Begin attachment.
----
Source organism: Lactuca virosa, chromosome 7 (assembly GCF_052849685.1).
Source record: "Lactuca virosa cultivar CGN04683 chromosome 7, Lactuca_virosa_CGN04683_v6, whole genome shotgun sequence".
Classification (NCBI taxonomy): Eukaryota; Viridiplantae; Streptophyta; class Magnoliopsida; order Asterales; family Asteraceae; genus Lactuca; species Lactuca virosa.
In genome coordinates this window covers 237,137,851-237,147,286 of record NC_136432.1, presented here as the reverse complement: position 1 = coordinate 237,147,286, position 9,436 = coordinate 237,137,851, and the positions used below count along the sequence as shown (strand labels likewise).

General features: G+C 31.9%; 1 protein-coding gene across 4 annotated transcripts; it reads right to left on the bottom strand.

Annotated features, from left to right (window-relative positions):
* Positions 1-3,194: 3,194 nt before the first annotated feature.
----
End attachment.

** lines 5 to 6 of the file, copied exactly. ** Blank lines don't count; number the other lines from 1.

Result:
General features: G+C 31.9%; 1 protein-coding gene across 4 annotated transcripts; it reads right to left on the bottom strand.

Annotated features, from left to right (window-relative positions):